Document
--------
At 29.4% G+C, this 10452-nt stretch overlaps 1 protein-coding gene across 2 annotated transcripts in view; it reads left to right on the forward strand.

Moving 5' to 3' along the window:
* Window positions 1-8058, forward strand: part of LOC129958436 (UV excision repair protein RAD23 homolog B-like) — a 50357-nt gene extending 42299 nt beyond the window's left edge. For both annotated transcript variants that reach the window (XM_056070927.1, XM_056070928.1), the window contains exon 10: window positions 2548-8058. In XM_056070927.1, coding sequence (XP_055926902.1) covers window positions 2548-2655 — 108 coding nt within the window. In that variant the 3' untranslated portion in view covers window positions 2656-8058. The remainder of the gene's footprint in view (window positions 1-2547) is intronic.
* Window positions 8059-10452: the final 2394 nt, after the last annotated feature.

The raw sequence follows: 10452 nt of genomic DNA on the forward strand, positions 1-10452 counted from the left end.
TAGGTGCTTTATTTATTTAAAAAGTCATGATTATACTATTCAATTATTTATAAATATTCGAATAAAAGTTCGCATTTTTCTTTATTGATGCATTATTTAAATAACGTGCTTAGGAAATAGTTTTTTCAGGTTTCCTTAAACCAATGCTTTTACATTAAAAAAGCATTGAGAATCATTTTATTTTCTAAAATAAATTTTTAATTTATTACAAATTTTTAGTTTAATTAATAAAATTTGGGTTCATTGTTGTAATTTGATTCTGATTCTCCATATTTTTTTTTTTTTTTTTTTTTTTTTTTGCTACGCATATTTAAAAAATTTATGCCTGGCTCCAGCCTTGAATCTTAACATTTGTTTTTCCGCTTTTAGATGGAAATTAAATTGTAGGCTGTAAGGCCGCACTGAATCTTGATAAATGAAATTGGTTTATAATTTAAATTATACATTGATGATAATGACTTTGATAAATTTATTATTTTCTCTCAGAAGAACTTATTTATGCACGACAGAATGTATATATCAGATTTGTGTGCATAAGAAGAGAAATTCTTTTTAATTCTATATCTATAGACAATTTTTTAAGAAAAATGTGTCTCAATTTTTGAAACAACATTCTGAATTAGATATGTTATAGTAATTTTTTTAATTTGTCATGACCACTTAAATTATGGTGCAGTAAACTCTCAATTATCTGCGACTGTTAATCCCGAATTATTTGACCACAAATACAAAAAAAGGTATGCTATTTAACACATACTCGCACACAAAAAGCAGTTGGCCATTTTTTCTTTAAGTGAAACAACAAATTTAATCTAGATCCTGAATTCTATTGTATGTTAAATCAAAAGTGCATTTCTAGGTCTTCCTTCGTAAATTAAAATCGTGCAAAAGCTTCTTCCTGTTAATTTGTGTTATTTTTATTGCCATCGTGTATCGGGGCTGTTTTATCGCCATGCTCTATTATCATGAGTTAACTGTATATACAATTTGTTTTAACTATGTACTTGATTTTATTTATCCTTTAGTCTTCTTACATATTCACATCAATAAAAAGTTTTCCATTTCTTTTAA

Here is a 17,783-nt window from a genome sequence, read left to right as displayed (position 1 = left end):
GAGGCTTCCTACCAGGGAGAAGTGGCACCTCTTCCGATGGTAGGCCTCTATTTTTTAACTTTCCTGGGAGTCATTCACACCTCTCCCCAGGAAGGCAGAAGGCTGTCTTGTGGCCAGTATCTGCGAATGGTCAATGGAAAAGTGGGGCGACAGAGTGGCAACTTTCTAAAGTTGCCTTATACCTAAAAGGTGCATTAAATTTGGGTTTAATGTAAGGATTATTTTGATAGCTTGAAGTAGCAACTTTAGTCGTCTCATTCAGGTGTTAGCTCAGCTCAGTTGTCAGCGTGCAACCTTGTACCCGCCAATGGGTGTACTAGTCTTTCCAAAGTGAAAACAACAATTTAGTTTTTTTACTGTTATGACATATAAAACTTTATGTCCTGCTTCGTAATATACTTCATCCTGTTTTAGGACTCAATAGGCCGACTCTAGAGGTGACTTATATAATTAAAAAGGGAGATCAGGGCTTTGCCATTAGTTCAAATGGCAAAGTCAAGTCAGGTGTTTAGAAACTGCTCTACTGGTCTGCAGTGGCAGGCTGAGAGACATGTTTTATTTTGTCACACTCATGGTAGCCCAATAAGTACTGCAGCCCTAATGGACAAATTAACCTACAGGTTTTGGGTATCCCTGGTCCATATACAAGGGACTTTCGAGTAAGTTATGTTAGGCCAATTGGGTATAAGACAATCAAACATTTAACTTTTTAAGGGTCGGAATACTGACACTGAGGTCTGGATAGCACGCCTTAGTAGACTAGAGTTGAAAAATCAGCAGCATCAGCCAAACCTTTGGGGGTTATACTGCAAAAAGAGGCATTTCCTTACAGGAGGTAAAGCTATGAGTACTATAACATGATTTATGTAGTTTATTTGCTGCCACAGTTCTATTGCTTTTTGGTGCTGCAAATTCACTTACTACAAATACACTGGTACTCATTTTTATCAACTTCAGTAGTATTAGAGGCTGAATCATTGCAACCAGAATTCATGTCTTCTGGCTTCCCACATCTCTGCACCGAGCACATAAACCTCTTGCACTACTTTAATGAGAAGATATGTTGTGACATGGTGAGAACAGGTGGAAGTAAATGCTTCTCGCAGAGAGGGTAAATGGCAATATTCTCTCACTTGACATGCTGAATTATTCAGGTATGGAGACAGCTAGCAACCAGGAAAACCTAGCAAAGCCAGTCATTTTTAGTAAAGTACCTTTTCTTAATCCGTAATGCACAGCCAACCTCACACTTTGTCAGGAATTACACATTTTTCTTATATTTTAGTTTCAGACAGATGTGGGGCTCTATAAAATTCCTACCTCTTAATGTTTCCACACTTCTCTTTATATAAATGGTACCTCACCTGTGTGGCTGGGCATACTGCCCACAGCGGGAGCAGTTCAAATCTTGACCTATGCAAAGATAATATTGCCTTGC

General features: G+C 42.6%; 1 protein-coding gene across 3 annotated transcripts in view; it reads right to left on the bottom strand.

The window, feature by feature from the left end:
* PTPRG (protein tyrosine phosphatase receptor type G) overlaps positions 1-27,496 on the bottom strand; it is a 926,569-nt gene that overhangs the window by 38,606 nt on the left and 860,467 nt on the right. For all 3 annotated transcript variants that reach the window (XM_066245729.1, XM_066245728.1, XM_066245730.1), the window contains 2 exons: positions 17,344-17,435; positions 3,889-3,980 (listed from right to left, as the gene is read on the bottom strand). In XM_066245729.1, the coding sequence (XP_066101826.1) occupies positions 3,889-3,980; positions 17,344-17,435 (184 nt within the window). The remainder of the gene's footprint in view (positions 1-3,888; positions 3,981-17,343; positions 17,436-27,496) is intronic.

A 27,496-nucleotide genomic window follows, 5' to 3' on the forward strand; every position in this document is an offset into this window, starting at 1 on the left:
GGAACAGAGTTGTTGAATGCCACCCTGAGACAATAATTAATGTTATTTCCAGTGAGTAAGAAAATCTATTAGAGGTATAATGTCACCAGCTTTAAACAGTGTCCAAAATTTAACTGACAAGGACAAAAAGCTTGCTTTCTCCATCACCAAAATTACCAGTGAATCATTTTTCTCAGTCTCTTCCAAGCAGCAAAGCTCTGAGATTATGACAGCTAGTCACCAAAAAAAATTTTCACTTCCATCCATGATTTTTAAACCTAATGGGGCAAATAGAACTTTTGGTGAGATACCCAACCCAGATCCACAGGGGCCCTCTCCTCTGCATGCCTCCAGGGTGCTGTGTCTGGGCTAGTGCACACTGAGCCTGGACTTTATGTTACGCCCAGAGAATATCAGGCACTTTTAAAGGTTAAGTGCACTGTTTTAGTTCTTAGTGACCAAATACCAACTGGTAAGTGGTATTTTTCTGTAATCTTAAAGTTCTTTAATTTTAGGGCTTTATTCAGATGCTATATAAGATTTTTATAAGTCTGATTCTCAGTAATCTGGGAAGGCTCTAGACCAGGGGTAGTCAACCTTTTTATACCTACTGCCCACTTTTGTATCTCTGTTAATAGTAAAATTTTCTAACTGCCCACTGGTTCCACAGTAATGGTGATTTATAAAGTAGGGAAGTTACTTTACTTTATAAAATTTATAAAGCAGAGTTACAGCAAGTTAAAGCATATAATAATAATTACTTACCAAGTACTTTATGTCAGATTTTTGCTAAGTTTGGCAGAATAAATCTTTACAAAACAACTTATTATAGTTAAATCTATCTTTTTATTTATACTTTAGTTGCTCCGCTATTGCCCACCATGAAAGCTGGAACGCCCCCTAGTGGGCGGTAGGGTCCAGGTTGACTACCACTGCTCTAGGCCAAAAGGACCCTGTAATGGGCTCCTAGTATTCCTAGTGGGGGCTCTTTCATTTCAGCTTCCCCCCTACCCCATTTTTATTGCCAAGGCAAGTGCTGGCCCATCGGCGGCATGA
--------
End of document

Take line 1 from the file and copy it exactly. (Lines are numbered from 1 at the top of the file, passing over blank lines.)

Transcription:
At 29.4% G+C, this 10452-nt stretch overlaps 1 protein-coding gene across 2 annotated transcripts in view; it reads left to right on the forward strand.